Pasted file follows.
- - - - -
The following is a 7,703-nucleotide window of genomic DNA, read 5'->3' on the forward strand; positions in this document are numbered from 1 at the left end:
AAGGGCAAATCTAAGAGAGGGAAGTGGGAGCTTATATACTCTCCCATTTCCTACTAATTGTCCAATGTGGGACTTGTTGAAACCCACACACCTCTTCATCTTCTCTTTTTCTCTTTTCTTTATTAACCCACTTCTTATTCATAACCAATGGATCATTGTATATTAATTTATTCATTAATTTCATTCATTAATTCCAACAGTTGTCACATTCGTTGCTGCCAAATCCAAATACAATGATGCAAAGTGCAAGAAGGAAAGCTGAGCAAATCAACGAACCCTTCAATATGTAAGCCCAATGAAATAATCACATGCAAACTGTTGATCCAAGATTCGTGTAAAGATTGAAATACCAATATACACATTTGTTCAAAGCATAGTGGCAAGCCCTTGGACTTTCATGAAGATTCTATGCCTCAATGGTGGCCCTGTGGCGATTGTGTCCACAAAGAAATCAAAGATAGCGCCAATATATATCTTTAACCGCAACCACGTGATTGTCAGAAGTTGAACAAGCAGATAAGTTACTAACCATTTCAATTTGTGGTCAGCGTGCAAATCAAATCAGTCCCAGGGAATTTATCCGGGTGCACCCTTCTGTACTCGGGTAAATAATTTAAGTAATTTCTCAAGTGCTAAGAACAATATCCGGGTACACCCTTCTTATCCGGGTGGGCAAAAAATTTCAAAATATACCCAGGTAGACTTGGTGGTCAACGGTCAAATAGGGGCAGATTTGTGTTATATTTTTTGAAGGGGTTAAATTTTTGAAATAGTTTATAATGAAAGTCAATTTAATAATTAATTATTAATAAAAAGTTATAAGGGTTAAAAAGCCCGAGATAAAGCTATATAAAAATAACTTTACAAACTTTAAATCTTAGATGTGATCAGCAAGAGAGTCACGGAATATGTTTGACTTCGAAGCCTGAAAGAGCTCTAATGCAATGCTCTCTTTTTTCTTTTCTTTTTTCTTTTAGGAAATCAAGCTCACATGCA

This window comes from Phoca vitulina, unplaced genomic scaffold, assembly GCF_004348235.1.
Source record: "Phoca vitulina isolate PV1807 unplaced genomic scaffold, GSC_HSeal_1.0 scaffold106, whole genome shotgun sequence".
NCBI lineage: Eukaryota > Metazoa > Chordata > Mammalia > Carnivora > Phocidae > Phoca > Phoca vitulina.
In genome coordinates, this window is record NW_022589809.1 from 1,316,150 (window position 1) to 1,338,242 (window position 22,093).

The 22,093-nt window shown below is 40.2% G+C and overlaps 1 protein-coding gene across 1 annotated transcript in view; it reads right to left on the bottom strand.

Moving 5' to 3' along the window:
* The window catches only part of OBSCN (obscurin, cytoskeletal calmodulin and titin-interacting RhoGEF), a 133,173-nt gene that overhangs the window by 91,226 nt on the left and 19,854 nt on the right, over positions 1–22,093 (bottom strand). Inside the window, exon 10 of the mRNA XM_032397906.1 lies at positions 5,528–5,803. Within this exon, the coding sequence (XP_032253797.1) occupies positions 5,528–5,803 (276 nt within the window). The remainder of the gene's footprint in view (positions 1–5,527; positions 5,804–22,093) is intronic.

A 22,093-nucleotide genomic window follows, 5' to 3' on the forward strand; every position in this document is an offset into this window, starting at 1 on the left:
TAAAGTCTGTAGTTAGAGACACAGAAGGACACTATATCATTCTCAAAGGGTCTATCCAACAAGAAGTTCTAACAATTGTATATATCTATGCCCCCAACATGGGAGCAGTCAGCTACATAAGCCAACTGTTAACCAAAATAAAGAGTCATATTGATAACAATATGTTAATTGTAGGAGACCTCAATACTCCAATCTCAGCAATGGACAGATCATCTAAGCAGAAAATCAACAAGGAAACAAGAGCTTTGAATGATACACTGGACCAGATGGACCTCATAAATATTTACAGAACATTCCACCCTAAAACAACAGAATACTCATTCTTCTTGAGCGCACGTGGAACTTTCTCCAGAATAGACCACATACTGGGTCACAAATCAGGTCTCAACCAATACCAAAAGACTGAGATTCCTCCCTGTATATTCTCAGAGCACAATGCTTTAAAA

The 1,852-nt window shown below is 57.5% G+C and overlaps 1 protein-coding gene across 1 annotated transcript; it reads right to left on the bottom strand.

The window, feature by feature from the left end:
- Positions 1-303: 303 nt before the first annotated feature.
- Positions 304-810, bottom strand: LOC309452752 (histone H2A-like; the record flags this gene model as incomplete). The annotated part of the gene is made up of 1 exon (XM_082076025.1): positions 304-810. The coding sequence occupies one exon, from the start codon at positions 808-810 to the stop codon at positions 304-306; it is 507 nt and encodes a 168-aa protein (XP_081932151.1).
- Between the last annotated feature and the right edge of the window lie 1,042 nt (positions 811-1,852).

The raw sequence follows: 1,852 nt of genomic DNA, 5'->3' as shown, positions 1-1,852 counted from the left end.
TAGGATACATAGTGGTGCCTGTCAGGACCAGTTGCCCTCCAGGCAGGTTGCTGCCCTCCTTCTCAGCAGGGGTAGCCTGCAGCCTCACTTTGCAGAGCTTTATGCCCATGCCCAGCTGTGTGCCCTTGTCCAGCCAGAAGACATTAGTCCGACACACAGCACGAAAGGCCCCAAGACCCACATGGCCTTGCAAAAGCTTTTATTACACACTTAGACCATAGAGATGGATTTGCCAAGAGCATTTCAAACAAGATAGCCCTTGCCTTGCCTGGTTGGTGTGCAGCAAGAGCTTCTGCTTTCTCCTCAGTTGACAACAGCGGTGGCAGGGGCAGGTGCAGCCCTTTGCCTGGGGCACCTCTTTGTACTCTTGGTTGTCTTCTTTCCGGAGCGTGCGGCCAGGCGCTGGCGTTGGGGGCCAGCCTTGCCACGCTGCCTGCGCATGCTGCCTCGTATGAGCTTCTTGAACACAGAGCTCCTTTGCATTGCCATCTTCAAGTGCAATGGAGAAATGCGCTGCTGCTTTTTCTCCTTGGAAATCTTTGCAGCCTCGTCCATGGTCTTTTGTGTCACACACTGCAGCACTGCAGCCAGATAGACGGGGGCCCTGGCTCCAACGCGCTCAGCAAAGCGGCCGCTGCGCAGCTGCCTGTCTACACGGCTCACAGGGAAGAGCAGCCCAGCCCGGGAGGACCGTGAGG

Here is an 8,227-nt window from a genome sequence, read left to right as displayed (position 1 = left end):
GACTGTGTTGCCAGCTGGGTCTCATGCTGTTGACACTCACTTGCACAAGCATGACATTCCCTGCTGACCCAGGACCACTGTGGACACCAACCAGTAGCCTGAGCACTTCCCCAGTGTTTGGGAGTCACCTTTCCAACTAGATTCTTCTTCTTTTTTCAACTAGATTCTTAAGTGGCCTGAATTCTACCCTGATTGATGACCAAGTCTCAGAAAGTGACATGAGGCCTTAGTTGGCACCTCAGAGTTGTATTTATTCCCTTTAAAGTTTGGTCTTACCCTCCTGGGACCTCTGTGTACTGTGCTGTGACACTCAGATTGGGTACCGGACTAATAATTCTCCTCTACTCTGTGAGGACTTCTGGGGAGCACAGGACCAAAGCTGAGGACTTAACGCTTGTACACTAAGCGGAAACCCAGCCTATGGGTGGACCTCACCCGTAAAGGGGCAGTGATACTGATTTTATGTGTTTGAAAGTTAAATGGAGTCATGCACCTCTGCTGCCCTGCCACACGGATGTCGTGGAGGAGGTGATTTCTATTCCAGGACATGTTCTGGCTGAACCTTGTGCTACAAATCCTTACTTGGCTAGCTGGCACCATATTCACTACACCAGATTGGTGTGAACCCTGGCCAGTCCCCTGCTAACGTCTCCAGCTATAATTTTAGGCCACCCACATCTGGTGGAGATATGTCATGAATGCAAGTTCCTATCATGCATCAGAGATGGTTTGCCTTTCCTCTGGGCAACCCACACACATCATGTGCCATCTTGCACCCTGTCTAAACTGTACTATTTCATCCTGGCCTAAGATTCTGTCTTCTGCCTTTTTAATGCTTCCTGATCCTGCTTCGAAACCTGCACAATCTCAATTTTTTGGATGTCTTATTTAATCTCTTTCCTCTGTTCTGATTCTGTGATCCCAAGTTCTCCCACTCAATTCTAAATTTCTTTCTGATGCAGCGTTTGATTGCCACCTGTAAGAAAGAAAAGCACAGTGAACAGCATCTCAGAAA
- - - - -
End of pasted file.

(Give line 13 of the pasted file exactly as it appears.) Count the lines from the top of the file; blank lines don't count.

The window, feature by feature from the left end: